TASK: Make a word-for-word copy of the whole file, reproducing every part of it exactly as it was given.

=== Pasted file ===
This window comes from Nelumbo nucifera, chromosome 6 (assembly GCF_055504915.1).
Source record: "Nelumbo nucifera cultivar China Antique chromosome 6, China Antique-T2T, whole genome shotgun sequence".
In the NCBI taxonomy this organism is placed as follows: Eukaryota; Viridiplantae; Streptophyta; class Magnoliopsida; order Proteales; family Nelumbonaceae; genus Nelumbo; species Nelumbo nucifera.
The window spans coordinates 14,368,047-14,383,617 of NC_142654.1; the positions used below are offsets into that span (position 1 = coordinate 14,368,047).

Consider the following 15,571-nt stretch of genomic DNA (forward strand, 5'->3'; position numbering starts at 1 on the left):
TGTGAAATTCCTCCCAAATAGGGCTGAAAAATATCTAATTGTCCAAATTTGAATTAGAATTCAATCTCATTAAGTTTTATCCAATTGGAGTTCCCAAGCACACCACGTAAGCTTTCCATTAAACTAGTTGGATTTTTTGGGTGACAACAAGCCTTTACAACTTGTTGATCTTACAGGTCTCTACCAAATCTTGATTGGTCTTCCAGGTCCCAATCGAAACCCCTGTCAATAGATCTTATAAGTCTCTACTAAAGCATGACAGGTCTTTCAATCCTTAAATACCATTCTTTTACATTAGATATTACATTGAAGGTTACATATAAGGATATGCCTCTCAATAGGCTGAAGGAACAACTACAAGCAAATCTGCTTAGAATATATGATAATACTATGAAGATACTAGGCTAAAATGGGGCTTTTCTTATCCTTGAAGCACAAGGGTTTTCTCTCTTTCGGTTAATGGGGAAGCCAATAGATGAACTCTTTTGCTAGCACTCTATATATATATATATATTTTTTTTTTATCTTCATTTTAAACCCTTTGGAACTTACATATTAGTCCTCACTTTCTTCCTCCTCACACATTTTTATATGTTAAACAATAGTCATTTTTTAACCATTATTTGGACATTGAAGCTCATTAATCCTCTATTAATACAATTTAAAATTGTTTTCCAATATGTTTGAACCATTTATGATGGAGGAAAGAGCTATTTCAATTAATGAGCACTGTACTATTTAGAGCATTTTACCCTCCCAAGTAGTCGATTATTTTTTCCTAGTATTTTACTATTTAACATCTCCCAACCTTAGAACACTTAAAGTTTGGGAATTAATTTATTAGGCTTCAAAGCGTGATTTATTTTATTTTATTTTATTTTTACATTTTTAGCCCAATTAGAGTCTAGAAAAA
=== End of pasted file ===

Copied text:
This window comes from Nelumbo nucifera, chromosome 6 (assembly GCF_055504915.1).
Source record: "Nelumbo nucifera cultivar China Antique chromosome 6, China Antique-T2T, whole genome shotgun sequence".
In the NCBI taxonomy this organism is placed as follows: Eukaryota; Viridiplantae; Streptophyta; class Magnoliopsida; order Proteales; family Nelumbonaceae; genus Nelumbo; species Nelumbo nucifera.
The window spans coordinates 14,368,047-14,383,617 of NC_142654.1; the positions used below are offsets into that span (position 1 = coordinate 14,368,047).

Consider the following 15,571-nt stretch of genomic DNA (forward strand, 5'->3'; position numbering starts at 1 on the left):
TGTGAAATTCCTCCCAAATAGGGCTGAAAAATATCTAATTGTCCAAATTTGAATTAGAATTCAATCTCATTAAGTTTTATCCAATTGGAGTTCCCAAGCACACCACGTAAGCTTTCCATTAAACTAGTTGGATTTTTTGGGTGACAACAAGCCTTTACAACTTGTTGATCTTACAGGTCTCTACCAAATCTTGATTGGTCTTCCAGGTCCCAATCGAAACCCCTGTCAATAGATCTTATAAGTCTCTACTAAAGCATGACAGGTCTTTCAATCCTTAAATACCATTCTTTTACATTAGATATTACATTGAAGGTTACATATAAGGATATGCCTCTCAATAGGCTGAAGGAACAACTACAAGCAAATCTGCTTAGAATATATGATAATACTATGAAGATACTAGGCTAAAATGGGGCTTTTCTTATCCTTGAAGCACAAGGGTTTTCTCTCTTTCGGTTAATGGGGAAGCCAATAGATGAACTCTTTTGCTAGCACTCTATATATATATATATATTTTTTTTTTATCTTCATTTTAAACCCTTTGGAACTTACATATTAGTCCTCACTTTCTTCCTCCTCACACATTTTTATATGTTAAACAATAGTCATTTTTTAACCATTATTTGGACATTGAAGCTCATTAATCCTCTATTAATACAATTTAAAATTGTTTTCCAATATGTTTGAACCATTTATGATGGAGGAAAGAGCTATTTCAATTAATGAGCACTGTACTATTTAGAGCATTTTACCCTCCCAAGTAGTCGATTATTTTTTCCTAGTATTTTACTATTTAACATCTCCCAACCTTAGAACACTTAAAGTTTGGGAATTAATTTATTAGGCTTCAAAGCGTGATTTATTTTATTTTATTTTATTTTTACATTTTTAGCCCAATTAGAGTCTAGAAAAA